Wednesday, May 2, 2012

Short Story Review: Midnight on Beauchamp Row by Anna Katharine Green

book cover
Original Publication Date: 1895

Genre: "Horror." Kinda.

Topics: trust, marriage, unintended consequences


Letty Chivers is a young bride vaguely dissatisfied with her life, whose husband has some sort of job that requires him to carry large amounts of money around. Whenever the money's in the house, Letty gets nervous, but Ned never leaves her alone with it. Then one night he comes home and says he HAS to do something for work and won't be home until after midnight. In the meantime, he needs to leave the money with her.

Letty wants to go to her friends' house to wait for him, but Ned won't let her because he doesn't like her friends. So, with a "Tata, Little Woman!" Ned rides off into the night. It is then that Letty faces the true horror of her imagination: an uninvited guest.

Most of the time I would stop my summary there, but you guys HAVE to know what happens at the end of Midnight on Beauchamp Row. If you don't want to be spoiled, go here, read the story, then come back. I'll wait.

Are you back? Did you ever leave? It's okay, I'll catch you up.

Lettie's uninvited guest is a vagrant, whom she is SURE wants to steal her husband's money. So, to keep him from getting it, she throws it outside. Fiscal responsibility, folks! Then she feeds him dinner because that's only polite. All the while, though, she's thinking, "Why didn't I poison him? I could have grabbed some arsenic in the kitchen!" At some point she remembers there's a gun in the house and plans to shoot him, but it turns out Ned took the gun when he left. Meanwhile, the crude vagrant who offends all her delicate feminine sensibilities offers to do the dishes, which is pretty damn decent of him.

While he's doing the dishes, ANOTHER vagrant bursts into the house! Except this one is black, so he's extra-dangerous. Vagrant #2 is all, "Where's the money?" and goes straight to the cabinet where Letty put it, except naturally it's not there anymore. Then vagrant #1 comes in from the kitchen and whacks vagrant #2 upside the head. Vagrant #2 goes splat and vagrant #1 observes that he's dead--he knows, since he's killed men before. But it's all good, cuz he was saving Letty from the colored person.

They're going to dump the body outside, but Letty wants to make sure he's dead first (so she can whack him again if he isn't?). It's then that she notices vagrant #2 is not actually black--instead, it's her husband in black face!

David Tennant what

I'm sorry, but... WHAT?! Of all the things I hoped would happen during the course of this story--Letty plotting to steal the money from her hubby and running away, her and the vagrant falling in love and running off together, etc.--her husband stealing the money from her while in black face was noooowhere on the list. Zomg, race should not be the big reveal/plot twist. No no no no no.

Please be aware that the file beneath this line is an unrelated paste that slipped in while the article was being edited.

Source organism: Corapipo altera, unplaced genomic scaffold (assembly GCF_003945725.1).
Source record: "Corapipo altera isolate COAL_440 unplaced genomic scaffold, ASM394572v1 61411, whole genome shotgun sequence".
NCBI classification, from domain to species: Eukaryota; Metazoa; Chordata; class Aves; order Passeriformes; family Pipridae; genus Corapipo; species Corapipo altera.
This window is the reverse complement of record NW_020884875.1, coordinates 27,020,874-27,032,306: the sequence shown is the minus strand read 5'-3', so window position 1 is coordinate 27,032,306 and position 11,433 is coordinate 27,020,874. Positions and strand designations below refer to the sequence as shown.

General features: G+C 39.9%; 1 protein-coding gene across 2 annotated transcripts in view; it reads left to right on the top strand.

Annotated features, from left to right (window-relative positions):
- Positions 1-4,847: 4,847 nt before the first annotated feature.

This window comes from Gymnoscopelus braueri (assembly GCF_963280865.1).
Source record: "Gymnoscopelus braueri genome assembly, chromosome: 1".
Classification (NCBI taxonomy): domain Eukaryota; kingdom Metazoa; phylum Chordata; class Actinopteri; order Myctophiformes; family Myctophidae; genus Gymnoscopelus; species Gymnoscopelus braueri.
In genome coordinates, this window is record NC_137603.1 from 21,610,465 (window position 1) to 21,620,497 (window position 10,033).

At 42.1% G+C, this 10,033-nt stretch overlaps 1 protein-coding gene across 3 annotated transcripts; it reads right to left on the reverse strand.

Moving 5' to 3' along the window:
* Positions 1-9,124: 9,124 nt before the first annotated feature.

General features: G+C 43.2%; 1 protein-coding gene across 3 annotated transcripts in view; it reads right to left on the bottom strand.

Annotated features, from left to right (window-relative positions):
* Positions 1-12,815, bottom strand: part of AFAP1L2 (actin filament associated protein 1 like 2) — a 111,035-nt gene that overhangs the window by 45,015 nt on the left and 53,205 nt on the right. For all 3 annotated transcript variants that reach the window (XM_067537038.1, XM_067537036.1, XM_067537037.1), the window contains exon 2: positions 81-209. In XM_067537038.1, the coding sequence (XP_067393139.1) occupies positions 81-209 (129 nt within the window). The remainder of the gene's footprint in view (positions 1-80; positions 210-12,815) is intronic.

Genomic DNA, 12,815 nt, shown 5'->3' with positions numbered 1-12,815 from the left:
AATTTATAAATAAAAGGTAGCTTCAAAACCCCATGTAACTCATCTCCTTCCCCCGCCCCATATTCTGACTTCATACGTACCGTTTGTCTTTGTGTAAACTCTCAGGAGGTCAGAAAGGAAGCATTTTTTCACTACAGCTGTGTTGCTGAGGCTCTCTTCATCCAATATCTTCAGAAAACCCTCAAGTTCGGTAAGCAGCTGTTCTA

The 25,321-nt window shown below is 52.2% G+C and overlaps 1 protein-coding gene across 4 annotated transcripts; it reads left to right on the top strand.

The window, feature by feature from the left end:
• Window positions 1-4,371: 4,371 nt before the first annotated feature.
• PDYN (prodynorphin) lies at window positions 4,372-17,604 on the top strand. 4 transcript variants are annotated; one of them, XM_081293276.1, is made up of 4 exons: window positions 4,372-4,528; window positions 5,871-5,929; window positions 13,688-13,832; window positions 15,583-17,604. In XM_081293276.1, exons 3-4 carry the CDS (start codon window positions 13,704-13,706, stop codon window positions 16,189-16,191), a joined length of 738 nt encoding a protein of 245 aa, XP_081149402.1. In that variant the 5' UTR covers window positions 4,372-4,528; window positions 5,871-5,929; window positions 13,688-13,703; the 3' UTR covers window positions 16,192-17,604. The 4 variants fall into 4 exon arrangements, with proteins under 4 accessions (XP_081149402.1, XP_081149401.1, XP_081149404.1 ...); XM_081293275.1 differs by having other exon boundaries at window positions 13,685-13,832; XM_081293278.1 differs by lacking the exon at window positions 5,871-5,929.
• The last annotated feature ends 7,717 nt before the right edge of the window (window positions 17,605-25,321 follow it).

Of course, Letty's not terribly upset by this (although more upset than when it was just a homeless person), because she wasn't that happy with her marriage to begin with. She doesn't know why, but I do: her husband's a controlling dick who treats her like she's ten years old. In the brief period of time he's on the page, he calls her "little" twice. AND he leaves her home alone at night all the time. No wonder she's so nice to vagrants, eh? It's the only action she gets in that house!

This is a pretty odd story. Not just the actual events that happen during the course of the tale, but the tone itself is odd. For one, the way Letty is treated is very The Doll's House-ish. Is Anna Katharine Green making a negative comment on how patronizing and controlling Ned is? I don't know. At most points in the story, it seems like this is taken as acceptable, normal behavior. But then he dies, and no one feels bad about it because he's a jerk, so that means... it's bad. Right? And Letty isn't fulfilled in the marriage, so I think Green is saying, "Yo, we have needs and desires, too, boys." But that message isn't terribly clear.

Also, the events of the story have a very comedy-of-errors feeling to them, but the tone of the writing is weirdly dire, so it all comes off as a little stilted. Then the ending is put forward so matter-of-factly and you're like, "Denouement, plz!" I'm still rooting for Letty and vagrant #1 to get married and have fourteen children.

Anna Katharine Green is the first woman to write a mystery novel, which I haven't read. But judging by this short story, I would definitely be interested in seeing what that's all about--because if it's anything like this story, it's some serious wtf.